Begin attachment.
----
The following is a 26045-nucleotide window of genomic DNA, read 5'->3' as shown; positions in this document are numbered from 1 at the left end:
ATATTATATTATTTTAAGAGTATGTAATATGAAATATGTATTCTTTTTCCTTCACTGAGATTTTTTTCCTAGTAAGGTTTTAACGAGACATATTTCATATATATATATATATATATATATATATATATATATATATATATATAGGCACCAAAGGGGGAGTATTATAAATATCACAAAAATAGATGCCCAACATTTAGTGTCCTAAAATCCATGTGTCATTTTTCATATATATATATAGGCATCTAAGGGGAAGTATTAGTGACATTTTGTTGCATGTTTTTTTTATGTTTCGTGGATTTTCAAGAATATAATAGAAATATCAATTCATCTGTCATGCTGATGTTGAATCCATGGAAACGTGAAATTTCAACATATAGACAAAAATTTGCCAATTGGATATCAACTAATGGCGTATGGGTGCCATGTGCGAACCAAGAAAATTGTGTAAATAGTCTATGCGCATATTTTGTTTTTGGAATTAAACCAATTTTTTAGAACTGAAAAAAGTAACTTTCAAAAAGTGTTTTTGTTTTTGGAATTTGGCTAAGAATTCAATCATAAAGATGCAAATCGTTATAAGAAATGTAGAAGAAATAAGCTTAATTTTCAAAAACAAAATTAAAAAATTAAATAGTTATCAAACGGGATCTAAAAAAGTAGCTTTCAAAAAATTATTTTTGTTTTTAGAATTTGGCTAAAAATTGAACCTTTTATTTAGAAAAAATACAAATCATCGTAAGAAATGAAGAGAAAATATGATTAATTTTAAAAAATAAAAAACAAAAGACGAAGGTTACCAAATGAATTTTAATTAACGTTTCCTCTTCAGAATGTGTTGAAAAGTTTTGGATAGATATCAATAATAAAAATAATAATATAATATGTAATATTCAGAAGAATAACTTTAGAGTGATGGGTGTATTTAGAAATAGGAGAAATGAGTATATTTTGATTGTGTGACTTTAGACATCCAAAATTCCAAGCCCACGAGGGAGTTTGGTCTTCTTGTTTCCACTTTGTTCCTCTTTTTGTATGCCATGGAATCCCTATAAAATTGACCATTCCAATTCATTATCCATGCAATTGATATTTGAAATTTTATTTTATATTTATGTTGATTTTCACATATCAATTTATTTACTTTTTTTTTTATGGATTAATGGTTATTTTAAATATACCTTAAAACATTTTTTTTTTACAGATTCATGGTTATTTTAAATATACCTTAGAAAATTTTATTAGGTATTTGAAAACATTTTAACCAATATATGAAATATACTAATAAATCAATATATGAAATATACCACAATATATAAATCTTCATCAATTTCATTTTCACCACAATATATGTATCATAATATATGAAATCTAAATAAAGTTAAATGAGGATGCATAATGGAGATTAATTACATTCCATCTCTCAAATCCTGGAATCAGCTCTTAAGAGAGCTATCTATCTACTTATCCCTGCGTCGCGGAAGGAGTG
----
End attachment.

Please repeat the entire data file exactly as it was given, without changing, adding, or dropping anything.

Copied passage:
The following is a 26045-nucleotide window of genomic DNA, read 5'->3' as shown; positions in this document are numbered from 1 at the left end:
ATATTATATTATTTTAAGAGTATGTAATATGAAATATGTATTCTTTTTCCTTCACTGAGATTTTTTTCCTAGTAAGGTTTTAACGAGACATATTTCATATATATATATATATATATATATATATATATATATATATATATATAGGCACCAAAGGGGGAGTATTATAAATATCACAAAAATAGATGCCCAACATTTAGTGTCCTAAAATCCATGTGTCATTTTTCATATATATATATAGGCATCTAAGGGGAAGTATTAGTGACATTTTGTTGCATGTTTTTTTTATGTTTCGTGGATTTTCAAGAATATAATAGAAATATCAATTCATCTGTCATGCTGATGTTGAATCCATGGAAACGTGAAATTTCAACATATAGACAAAAATTTGCCAATTGGATATCAACTAATGGCGTATGGGTGCCATGTGCGAACCAAGAAAATTGTGTAAATAGTCTATGCGCATATTTTGTTTTTGGAATTAAACCAATTTTTTAGAACTGAAAAAAGTAACTTTCAAAAAGTGTTTTTGTTTTTGGAATTTGGCTAAGAATTCAATCATAAAGATGCAAATCGTTATAAGAAATGTAGAAGAAATAAGCTTAATTTTCAAAAACAAAATTAAAAAATTAAATAGTTATCAAACGGGATCTAAAAAAGTAGCTTTCAAAAAATTATTTTTGTTTTTAGAATTTGGCTAAAAATTGAACCTTTTATTTAGAAAAAATACAAATCATCGTAAGAAATGAAGAGAAAATATGATTAATTTTAAAAAATAAAAAACAAAAGACGAAGGTTACCAAATGAATTTTAATTAACGTTTCCTCTTCAGAATGTGTTGAAAAGTTTTGGATAGATATCAATAATAAAAATAATAATATAATATGTAATATTCAGAAGAATAACTTTAGAGTGATGGGTGTATTTAGAAATAGGAGAAATGAGTATATTTTGATTGTGTGACTTTAGACATCCAAAATTCCAAGCCCACGAGGGAGTTTGGTCTTCTTGTTTCCACTTTGTTCCTCTTTTTGTATGCCATGGAATCCCTATAAAATTGACCATTCCAATTCATTATCCATGCAATTGATATTTGAAATTTTATTTTATATTTATGTTGATTTTCACATATCAATTTATTTACTTTTTTTTTTATGGATTAATGGTTATTTTAAATATACCTTAAAACATTTTTTTTTTACAGATTCATGGTTATTTTAAATATACCTTAGAAAATTTTATTAGGTATTTGAAAACATTTTAACCAATATATGAAATATACTAATAAATCAATATATGAAATATACCACAATATATAAATCTTCATCAATTTCATTTTCACCACAATATATGTATCATAATATATGAAATCTAAATAAAGTTAAATGAGGATGCATAATGGAGATTAATTACATTCCATCTCTCAAATCCTGGAATCAGCTCTTAAGAGAGCTATCTATCTACTTATCCCTGCGTCGCGGAAGGAGTG